Caballero wins Colombia’s top journalism prize
Building on work she started at the David Rockefeller Center for Latin American Studies, investigative journalist Maria Cristina Caballero has won Colombia’s top journalism prize.
Caballero’s exclusive interview with the most-wanted man in Colombia in December 1997 yielded a startling revelation: Carlos Castaño, leader of the paramilitary forces that make up one of the most violent factions in Colombia’s guerrilla war, was ready for peace talks. The scoop was widely recognized as an important breakthrough in the four-decade-long civil war pitting Castaño’s paramilitaries against two Marxist guerrilla groups, and the government against all of those factions.
The interview also pointed the way to another important piece of journalism: five months after her December scoop, Caballero published a special report showing that the political goals of the forces in conflict were very similar, according to their own never-before-published written plans for peace. That May special report in the newsmagazine Cambio 16 – published with the support of the International Red Cross and the National Commission of Conciliation – was praised by a competing newsmagazine, Cromos, by Colombia’s leading daily paper, El Tiempo, and was the subject of the main story in The New York Times’ international section. Bishop Alberto Giraldo, president of the National Commission of Conciliation, called a press conference to point out the importance of the report.
Caballero, who mostly wrote about drug trafficking and official corruption before coming to Harvard for a Nieman Fellowship in 1996, credited discussions at the David Rockefeller Center for her focus on trying to find new ways to understand and resolve Colombia’s conflict. Caballero led the organization of the Center’s May 1997 conference, “Law and Democracy in Colombia.” The conference was attended by 350 professors, students and researchers, not only from Harvard, but from many other institutions interested in Latin America.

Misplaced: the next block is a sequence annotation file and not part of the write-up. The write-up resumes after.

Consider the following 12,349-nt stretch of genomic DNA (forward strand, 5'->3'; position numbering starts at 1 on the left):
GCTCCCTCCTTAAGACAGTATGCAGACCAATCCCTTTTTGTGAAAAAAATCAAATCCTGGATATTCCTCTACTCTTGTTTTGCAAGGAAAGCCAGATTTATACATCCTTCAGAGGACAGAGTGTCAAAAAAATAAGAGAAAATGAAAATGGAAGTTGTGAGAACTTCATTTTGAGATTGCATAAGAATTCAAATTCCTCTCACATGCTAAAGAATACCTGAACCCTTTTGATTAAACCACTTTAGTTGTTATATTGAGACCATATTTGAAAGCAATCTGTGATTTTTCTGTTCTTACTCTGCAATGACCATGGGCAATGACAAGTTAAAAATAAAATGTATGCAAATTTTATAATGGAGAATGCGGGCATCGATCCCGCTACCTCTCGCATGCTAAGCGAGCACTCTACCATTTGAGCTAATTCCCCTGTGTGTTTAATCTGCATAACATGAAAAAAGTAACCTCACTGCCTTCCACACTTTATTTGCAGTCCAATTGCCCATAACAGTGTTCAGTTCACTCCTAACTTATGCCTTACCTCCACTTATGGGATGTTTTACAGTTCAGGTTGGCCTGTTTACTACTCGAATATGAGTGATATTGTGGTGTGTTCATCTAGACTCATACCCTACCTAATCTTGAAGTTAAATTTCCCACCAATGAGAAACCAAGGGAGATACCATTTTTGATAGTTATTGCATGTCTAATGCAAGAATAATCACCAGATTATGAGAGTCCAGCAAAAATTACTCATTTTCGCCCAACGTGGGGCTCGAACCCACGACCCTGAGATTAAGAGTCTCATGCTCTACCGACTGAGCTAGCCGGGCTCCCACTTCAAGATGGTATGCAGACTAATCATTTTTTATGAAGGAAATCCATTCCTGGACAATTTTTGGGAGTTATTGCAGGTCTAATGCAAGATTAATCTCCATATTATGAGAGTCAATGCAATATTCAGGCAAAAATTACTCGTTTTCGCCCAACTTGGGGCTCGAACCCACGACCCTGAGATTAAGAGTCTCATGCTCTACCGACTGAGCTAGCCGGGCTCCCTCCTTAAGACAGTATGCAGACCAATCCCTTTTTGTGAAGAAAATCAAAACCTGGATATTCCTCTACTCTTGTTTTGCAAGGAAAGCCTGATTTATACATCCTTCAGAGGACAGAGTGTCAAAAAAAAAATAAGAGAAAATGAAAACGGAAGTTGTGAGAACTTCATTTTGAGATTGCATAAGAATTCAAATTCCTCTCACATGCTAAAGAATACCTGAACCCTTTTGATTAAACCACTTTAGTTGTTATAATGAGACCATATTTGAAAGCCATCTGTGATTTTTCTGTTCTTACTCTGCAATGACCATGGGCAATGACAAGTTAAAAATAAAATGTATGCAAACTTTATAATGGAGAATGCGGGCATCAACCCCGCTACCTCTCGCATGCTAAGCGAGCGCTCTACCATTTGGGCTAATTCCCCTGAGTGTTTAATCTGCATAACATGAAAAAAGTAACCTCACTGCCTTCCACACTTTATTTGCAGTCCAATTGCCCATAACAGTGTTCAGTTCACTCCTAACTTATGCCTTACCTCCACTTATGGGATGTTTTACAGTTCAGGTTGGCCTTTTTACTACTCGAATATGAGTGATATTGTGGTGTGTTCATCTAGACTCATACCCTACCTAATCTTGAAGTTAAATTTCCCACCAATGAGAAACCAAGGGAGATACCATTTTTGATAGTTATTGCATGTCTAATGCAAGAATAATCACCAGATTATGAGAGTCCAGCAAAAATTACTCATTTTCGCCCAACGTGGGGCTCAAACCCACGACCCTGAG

“After the conference on Colombia at the David Rockefeller Center, I thought that if all of the forces in conflict could talk with one another, many of my country’s problems could begin to be solved,” Caballero said. “When I told Castaño about this conference at Harvard, he was very moved that people at the university were discussing Colombia’s problems, because he has a lot of respect for Harvard. Then he agreed to write down, for the first time, his peace proposal.”
On Sept. 1, Caballero was awarded the Simon Bolivar National Prize, Colombia’s equivalent of the Pulitzer Prize, for the best interview of the year 1997. She received the prize from Mexican novelist Angeles Mastretta at a ceremony attended by a “Who’s Who” of Colombian journalism and government, including Vice President Gustavo Bell.
Caballero, who was selected by the Nieman Foundation and the Center for Public Integrity in Washington as a charter member of the new International Consortium of Investigative Journalists, is working on a book about the Colombian conflict, while also serving in a new position as director of investigations for Semana, the leading Colombian newsmagazine. “It’s hard to write a book in addition to having a very demanding job, but I think the book is very important for allowing both national and international readers to understand what has really been going on in my country,” she said.
John Lenger is assistant director and editor-in-chief of the Harvard University News Office.
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